The show brings together 100 works on loan from Israel's Yad Vashem Holocaust memorial by 50 artists created in secret between 1939 and 1945 while they were confined to the camps or ghettos.
Twenty-four of the artists did not survive the Nazi period.
The drawings and paintings on display at Berlin's German Historical Museum depict the suffering, drudgery and terror of the conditions endured by the detainees.
But about a third of the collection shows artists' attempts to escape their plight with their imaginations, putting to paper treasured memories and dreams of freedom beyond the barbed wire.
Looking ahead to the opening in her weekend video podcast, Merkel said such exhibitions served as a crucial tool for educating younger generations.
She cited in particular the fears of German Jewish leaders that the need for imparting the lessons of the Holocaust had grown with the influx of a record 1.1 million asylum seekers to Germany last year.
“We must focus our efforts particularly among young people from countries where hatred of Israel and Jews is widespread,” she said.
The head of Yad Vashem, Avner Shalev, said that the works on loan were irreplaceable “treasures”.
They are “the expression of human beings under these unique circumstances to try and prevail… above the atrocities and deaths,” he told reporters at a press preview of the exhibition.
“After thinking and rethinking, we thought it might be the right time, the right place, to bring this collection to Germany.”
The only surviving artist, Nelly Toll, travelled to Berlin from the United States to take part in the opening.
Her two pencil-and-watercolour works were created when she was six years old and in hiding with her mother in a small room in the home of a Christian family in Nazi-occupied Poland in 1943.
Nelly Toll stands in front of artworks she created while a child hiding from the Nazis. Photo: DPA
One drawing shows two girls in a sun-dappled field wearing brightly coloured dresses with floral patterns enjoying each other's company, and their freedom.
The other, “By the Piano”, depicts a character which she said was inspired by Cinderella and another, a princess, enjoying music together in a well-appointed salon.
'To leave a trace'
Toll said the scene might have been her family's own living room before they had to flee.
“My memory and my imagination all blended,” she admitted with a smile.
Painting and drawing allowed her to escape the loneliness, boredom and fear in the tiny annexe.
“They were very happy pictures. The figures you see almost became my friends,” she said, adding that she had created 60 pieces by the end of World War II.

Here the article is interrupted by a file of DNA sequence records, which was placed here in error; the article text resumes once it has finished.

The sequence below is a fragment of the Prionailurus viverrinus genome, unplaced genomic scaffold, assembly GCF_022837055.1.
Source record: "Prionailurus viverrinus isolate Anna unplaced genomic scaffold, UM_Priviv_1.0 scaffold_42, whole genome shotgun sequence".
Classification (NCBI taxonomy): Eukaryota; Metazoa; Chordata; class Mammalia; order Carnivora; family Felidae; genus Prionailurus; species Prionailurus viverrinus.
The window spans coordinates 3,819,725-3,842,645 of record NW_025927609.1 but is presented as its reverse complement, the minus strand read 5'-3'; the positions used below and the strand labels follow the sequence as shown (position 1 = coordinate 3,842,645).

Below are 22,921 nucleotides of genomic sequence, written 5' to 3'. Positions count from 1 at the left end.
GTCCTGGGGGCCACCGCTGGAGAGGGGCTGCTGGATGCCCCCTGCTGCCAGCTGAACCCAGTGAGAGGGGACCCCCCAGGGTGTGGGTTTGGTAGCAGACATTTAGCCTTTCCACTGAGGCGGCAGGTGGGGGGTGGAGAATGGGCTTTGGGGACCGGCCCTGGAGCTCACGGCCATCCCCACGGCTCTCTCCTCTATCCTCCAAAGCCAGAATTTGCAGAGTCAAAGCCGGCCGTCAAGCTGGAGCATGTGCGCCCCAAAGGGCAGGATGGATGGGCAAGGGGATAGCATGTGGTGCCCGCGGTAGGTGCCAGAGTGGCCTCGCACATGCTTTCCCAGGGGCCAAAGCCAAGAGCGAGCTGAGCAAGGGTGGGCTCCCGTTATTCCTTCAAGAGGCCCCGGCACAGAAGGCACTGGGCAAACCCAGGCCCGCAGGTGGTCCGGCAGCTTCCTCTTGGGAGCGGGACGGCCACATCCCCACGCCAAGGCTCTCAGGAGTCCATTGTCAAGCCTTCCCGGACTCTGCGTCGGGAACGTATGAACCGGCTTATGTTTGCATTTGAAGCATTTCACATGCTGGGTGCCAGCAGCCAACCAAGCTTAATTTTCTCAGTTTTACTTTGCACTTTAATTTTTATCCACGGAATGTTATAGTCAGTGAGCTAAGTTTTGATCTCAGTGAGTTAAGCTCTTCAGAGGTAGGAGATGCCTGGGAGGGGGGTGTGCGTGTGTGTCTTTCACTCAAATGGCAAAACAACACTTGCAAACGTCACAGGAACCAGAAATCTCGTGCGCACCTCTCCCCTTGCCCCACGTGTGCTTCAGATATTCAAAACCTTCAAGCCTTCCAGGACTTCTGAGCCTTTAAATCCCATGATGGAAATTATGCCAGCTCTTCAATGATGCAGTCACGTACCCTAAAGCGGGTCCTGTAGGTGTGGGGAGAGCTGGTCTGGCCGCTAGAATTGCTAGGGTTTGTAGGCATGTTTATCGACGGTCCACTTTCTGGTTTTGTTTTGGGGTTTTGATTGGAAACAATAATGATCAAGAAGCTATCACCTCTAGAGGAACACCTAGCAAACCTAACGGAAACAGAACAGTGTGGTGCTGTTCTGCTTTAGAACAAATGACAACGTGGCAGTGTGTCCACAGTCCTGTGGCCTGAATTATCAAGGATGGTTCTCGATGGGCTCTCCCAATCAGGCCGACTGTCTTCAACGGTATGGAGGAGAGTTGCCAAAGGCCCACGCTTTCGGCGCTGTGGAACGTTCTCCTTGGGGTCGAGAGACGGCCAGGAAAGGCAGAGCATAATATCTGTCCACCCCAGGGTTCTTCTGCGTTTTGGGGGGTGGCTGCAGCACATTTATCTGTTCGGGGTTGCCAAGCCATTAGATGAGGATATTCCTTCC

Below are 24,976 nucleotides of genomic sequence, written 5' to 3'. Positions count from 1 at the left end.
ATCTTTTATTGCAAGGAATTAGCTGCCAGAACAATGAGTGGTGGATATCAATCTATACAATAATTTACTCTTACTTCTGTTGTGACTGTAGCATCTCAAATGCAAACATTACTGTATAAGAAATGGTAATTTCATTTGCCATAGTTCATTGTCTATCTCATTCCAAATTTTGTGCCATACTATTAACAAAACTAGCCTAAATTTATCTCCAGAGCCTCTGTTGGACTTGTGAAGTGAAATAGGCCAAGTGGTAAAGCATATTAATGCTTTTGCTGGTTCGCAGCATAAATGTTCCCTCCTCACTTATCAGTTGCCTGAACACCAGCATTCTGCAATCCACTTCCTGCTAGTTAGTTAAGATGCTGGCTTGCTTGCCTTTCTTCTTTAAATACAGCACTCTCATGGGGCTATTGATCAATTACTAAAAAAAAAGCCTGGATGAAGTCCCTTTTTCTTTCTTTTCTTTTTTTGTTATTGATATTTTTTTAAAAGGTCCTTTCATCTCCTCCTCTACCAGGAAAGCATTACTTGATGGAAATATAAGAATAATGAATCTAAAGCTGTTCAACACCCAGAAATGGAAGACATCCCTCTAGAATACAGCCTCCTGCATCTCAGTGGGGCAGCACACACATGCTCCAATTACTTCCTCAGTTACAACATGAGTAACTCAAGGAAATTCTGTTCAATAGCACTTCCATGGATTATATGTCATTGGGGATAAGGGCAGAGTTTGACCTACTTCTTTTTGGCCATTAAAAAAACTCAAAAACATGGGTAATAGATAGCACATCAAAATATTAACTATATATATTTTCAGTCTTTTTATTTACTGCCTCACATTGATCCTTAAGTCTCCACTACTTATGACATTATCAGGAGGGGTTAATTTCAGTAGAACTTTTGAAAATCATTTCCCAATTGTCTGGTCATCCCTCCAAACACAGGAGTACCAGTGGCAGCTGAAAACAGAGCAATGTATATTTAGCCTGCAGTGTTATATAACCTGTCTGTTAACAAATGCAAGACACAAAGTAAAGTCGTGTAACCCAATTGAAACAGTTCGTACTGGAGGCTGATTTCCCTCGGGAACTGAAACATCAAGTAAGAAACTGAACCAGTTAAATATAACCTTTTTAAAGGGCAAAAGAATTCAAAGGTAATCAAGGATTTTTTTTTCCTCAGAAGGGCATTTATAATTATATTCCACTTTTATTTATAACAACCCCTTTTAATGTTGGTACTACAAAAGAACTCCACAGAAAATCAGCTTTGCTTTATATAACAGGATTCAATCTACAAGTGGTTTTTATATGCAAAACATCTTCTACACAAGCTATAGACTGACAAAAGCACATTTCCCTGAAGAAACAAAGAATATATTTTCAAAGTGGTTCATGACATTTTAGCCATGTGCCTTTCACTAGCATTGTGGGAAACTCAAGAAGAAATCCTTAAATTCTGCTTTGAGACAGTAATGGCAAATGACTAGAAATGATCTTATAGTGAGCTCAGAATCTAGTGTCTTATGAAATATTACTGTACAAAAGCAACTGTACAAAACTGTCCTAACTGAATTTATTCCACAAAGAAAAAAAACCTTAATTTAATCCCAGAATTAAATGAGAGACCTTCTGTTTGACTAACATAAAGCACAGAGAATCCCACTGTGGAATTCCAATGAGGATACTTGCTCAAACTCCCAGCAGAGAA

'New and more personal perspective'
“I am delighted my great-grandfather's painting 'Refugees' is included in the Berlin exhibition,” Elizabeth Rynecki, great-granddaughter of Moshe Rynecki, told The Local.
His work “bears witness to this tragic chapter of Polish-Jewish history,” she went on.
“My father donated this work to Yad Veshem a number of years ago so more people might see my great-grandfather's work and get a glimpse of the war from his perspective.”
Rynecki herself is putting together a documentary film about her great-grandfather's life and her own quest to recover his lost artworks.
“Knowing so many will now see his painting in Germany is profoundly moving to me. I hope my great-grandfather's art, in conjunction with all the other works on display, allows viewers to get a new and more personal perspective on the war,” Rynecki said.
“That is, I think, what my great-grandfather would have wanted most of all.”
The bulk of the works in the exhibition, however, are stark testimonials to the savage treatment at the hands of the SS men and the fragility of daily life.
An artist named Jacob Lipschitz, who survived Dachau, immortalised his brother in a watercolour called “Beaten” showing his scabbed and scarred back with his head bowed after a vicious attack by guards.
A chilling ink drawing by Josef Schlesinger, “The Hanging of Nahum Meck”, depicts the execution of a prisoner accused of shooting a guard while trying to escape the Kovno Ghetto, with other detainees forced to watch.
Alexander Koch, chairman of the German Historical Museum foundation, said it was the first major exhibition with artworks from Yad Vashem in Germany, a loan that he said “fills us with gratitude but also deep respect”.
“These works speak to the cruelty of the Nazi regime but they are also a testament to daily survival in the camps,” said Koch.
Curator Eliad Moreh-Rosenberg said many of the pieces were created in the certainty that they would send a message from the grave.
“The artists were conscious that they were painting for posterity,” she said.
“It was their hope that something would survive for generations to come – to leave a trace.”
The exhibition will run until April 3. Full details are available at the German Historical Museum website.